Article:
Mortgage availability rose in January this year for the fourth consecutive month, to 3,215 products, according to Moneyfacts
There’s now more choice in the mortgage market than at any time since last March, before the pandemic reached a peak.
The independent market monitor Moneyfacts says overall mortgage availability rose in January this year for the fourth consecutive month, to 3,215 products – the highest since March 2020.
And since October the total product choice has increased by 42 per cent – that’s the largest four-monthly rise Moneyfacts has recorded since 2007.
The good news for those agents with buyers needing low-deposit loans is that with 88 more deals on offer compared to last month, the 90 per cent Loan To Value category saw the largest monthly rise in availability of any category. At 248 products now available, this represents a huge 386 per cent growth in availability since October 2020.
Further positivity for potential borrowers, regardless of the level of equity or deposit they have, may come from the fact that this improvement in choice has been recorded across the LTV tiers with the exception of 95 per cent LTV, where the five remaining deals are specialist products, explains Moneyfacts’ spokeswoman Eleanor Williams.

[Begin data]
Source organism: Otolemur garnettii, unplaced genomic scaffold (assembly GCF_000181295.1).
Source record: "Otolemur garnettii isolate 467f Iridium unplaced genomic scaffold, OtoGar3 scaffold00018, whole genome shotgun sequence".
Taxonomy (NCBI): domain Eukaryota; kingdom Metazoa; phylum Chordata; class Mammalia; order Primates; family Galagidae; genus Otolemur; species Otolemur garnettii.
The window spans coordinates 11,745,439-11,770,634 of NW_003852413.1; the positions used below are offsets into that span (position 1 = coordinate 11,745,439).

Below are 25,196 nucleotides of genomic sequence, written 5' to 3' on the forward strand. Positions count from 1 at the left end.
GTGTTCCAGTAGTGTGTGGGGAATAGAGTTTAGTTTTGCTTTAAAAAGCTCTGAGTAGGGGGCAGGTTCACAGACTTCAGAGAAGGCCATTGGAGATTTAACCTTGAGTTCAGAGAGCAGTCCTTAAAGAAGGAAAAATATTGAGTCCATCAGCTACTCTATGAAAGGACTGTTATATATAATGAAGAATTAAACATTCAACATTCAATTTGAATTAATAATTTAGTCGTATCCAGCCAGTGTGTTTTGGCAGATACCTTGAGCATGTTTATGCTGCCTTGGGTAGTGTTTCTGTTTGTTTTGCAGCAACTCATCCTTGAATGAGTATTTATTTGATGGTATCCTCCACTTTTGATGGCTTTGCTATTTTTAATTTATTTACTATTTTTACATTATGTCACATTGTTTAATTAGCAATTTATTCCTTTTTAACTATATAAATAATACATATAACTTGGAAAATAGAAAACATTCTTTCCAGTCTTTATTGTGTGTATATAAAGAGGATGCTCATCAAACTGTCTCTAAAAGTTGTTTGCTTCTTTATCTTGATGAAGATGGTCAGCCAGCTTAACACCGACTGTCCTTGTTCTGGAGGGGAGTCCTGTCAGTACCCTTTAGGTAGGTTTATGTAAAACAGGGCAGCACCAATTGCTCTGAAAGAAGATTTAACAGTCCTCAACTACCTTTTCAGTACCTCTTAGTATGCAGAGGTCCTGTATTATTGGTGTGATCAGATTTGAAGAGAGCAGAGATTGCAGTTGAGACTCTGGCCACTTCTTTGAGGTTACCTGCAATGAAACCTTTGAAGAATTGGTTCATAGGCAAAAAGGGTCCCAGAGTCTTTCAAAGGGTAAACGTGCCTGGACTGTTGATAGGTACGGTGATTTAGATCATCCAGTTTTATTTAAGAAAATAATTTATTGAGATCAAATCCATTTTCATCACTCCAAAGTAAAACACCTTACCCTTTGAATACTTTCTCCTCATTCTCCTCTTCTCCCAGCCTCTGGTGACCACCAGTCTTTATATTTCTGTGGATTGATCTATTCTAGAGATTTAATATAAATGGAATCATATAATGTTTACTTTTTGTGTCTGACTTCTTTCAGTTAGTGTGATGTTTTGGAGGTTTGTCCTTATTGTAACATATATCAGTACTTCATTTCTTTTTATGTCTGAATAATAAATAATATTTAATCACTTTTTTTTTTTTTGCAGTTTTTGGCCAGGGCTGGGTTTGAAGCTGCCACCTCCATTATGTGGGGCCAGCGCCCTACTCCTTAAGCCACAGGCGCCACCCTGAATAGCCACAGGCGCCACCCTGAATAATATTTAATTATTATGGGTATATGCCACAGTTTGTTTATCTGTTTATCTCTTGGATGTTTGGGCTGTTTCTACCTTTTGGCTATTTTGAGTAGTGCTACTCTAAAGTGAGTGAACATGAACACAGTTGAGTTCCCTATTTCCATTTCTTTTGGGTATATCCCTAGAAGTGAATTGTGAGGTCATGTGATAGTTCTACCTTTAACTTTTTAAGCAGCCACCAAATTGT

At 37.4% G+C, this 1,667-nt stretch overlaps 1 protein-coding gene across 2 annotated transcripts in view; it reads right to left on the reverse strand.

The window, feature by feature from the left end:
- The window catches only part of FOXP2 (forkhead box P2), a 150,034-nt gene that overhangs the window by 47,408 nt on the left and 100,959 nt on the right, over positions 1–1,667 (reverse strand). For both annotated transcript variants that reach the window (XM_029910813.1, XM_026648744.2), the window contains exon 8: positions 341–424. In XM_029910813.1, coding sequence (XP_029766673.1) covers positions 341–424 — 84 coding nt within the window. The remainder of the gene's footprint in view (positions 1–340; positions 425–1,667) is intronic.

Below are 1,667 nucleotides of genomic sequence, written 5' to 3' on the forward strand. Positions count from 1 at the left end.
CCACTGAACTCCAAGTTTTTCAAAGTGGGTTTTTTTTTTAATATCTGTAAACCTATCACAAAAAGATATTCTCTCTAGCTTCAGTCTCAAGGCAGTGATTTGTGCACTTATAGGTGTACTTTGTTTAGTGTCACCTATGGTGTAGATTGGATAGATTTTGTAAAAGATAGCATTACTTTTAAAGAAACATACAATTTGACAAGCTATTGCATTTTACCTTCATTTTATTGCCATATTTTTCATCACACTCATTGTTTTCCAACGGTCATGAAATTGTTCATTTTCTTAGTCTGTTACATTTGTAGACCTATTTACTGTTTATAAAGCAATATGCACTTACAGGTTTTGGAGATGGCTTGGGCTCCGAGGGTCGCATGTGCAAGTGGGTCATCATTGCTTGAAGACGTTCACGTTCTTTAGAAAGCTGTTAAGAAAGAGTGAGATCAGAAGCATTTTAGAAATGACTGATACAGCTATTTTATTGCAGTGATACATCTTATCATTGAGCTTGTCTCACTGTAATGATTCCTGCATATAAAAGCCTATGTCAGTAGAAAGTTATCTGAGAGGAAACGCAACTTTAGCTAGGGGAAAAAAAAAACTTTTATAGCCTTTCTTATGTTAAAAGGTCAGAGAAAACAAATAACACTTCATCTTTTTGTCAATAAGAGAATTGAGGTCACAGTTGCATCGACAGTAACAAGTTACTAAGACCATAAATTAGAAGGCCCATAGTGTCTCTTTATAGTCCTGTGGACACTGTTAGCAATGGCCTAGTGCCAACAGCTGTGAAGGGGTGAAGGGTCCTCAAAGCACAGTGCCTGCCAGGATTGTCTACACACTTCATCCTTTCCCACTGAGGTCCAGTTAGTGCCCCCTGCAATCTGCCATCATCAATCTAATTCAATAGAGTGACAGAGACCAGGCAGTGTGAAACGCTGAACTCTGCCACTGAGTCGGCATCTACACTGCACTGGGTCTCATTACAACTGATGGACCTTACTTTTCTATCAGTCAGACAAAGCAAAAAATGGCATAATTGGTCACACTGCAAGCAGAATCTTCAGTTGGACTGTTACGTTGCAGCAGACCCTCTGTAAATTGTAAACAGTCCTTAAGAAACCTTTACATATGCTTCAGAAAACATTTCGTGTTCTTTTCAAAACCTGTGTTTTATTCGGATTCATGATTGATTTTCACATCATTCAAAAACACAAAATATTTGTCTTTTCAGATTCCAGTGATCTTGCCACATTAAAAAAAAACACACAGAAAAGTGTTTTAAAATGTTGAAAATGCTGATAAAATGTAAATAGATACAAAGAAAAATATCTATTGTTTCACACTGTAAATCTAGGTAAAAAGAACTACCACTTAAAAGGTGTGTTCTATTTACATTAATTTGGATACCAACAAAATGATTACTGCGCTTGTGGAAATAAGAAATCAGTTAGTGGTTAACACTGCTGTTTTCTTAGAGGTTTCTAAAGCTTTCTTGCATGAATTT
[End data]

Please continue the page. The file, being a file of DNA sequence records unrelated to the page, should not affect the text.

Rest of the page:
Those with 10 per cent deposit or equity might be especially pleased to note that this tier has, for a second month, seen the largest uplift in availability. With products at this level often favoured by first-time buyers and traditionally being seen as higher risk for providers, willingness to extend lending in this risk bracket could be an indication that lenders have confidence in the sector, despite ongoing, wider economic uncertainty, Williams continues.
After three months at a record low of 28 days, the shelf life for mortgage products has risen to 40 days, giving would-be borrowers a much better chance of securing their chosen deal before it is withdrawn, she adds.
In detail, Moneyfacts says that the average two-year fixed rate for all LTVs rose for the seventh consecutive month, and the five-year equivalent rose for the second month running.
However, the rises were only 0.01 and 0.02 per cent respectively, and over the last two months, each of these averages has risen by just 0.04 per cent.